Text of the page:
The iconographyTerms that refer broadly to the study of subjects and themes in works of art. Iconology, which is based on the results of iconography, is the more wide-ranging and comprehensive. One of the principal concerns of iconography is the discovery of symbolic and allegorical meanings in a work of art.
—Willem F. Lash, Grove Art © Oxford University Press of the Coronation of the Virgin, the concluding stage of the glorification of the mother of Christ, developed relatively late in Italian art. The iconographic theme of Mary being crowned Queen of Heaven by her son developed from the concept of her bodily Assumption, recalled in ancient Christian literature from the fourth century onward, but first appearing in pictorial representations no earlier than the twelfth century. The iconography began to spread in Italy from the late thirteenth century, in tandem with the development of theological trends that considered Mary the personification of the Church, mystic bride of Christ. In the following centuries, it is often encountered as the main subject of altarpiecesAn image-bearing structure set on the rear part of the altar, abutting the back of the altarblock, or set behind the altar in such a way as to be visually joined with the altar when viewed from a distance. It is also sometimes called a retable, following the medieval term retrotabulum. The altarpiece was never officially prescribed by the Church, but it did perform a prescribed function alternatively carried out by a simple inscription on the altarblock: to declare to which saint or mystery the altar was dedicated. In fact, the altarpiece did more than merely identify the altar; its form and content evoked the mystery or personage whose cult was celebrated at the altar. This original and lasting function influenced the many forms taken by the altarpiece throughout its history.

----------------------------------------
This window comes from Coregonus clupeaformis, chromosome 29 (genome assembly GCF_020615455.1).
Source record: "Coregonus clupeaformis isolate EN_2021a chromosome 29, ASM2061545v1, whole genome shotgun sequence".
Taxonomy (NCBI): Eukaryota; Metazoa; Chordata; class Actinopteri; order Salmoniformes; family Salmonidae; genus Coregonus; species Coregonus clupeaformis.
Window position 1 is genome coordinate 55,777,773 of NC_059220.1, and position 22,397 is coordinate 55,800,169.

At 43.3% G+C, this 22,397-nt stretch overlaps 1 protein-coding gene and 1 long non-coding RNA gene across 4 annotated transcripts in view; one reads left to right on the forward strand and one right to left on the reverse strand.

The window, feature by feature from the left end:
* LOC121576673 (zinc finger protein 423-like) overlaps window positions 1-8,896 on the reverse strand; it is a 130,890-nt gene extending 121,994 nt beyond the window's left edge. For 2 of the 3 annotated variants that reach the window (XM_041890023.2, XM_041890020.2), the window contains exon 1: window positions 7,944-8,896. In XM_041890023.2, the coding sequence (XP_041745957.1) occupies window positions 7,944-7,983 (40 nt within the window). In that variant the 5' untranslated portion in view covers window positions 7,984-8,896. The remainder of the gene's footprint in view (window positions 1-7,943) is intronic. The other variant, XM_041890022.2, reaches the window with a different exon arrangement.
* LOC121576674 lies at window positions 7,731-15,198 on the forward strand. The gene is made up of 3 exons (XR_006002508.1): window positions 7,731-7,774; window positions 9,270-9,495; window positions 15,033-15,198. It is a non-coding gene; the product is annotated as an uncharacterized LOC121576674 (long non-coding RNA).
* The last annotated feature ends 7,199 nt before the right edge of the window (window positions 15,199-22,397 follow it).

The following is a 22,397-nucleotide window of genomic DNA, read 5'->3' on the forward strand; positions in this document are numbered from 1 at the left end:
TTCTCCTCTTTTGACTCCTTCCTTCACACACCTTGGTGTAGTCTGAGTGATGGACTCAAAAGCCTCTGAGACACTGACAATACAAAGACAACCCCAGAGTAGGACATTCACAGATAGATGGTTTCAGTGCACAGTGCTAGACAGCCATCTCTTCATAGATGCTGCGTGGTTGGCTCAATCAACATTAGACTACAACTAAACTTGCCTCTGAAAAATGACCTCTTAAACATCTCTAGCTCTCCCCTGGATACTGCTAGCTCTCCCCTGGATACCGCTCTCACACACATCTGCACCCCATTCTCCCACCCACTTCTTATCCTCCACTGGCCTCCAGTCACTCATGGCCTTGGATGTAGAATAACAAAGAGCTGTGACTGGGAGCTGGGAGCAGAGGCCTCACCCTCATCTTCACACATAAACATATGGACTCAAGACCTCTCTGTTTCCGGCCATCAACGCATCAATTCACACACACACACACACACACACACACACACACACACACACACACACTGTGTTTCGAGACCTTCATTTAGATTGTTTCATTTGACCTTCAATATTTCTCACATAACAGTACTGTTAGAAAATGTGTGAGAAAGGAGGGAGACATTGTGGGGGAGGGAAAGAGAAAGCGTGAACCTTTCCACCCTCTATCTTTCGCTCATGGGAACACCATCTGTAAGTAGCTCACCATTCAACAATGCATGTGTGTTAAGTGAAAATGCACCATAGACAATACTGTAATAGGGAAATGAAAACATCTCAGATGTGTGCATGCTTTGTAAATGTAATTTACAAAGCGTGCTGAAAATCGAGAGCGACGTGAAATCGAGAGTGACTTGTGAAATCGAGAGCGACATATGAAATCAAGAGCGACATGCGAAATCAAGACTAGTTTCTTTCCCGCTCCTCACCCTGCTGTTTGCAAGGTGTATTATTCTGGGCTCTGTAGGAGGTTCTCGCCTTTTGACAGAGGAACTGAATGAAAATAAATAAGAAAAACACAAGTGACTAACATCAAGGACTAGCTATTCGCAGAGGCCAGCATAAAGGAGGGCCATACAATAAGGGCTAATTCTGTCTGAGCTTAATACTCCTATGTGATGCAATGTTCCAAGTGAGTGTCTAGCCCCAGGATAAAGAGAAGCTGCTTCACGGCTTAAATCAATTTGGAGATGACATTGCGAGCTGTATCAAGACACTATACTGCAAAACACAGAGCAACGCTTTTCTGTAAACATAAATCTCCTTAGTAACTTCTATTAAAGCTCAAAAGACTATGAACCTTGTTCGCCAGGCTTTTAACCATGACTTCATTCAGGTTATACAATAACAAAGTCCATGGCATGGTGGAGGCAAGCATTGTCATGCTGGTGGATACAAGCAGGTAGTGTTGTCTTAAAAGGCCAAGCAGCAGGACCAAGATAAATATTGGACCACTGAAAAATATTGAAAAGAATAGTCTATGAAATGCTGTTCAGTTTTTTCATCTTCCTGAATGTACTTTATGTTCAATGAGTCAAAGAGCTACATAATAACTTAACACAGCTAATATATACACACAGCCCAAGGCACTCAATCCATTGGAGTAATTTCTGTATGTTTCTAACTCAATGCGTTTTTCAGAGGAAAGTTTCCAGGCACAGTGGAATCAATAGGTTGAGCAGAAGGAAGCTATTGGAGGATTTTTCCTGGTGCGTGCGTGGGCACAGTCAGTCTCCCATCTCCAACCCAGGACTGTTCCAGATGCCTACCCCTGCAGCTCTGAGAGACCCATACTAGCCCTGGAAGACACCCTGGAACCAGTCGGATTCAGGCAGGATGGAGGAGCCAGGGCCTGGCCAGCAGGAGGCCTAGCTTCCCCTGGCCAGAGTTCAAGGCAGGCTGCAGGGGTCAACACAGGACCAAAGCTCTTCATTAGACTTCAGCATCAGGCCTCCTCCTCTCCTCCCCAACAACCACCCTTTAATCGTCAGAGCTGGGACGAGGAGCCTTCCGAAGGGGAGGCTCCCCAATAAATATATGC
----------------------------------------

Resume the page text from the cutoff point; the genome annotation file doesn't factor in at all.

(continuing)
—Alexander Nagel, Grove Art © Oxford University Press. In Florence, the model most frequently followed was that established by Giotto (Florentine, c. 1265 - 1337) in the Baroncelli chapel polyptych in Santa Croce, but a throng of saints was not always placed at the sides of the central representation of the Coronation, as in Giotto’s altarpiece. What remained constant in the iconography was the presence of a group of angels, often playing musical instruments, in the foreground of the central panel, and of at least two pairs of saints in the lateral panels.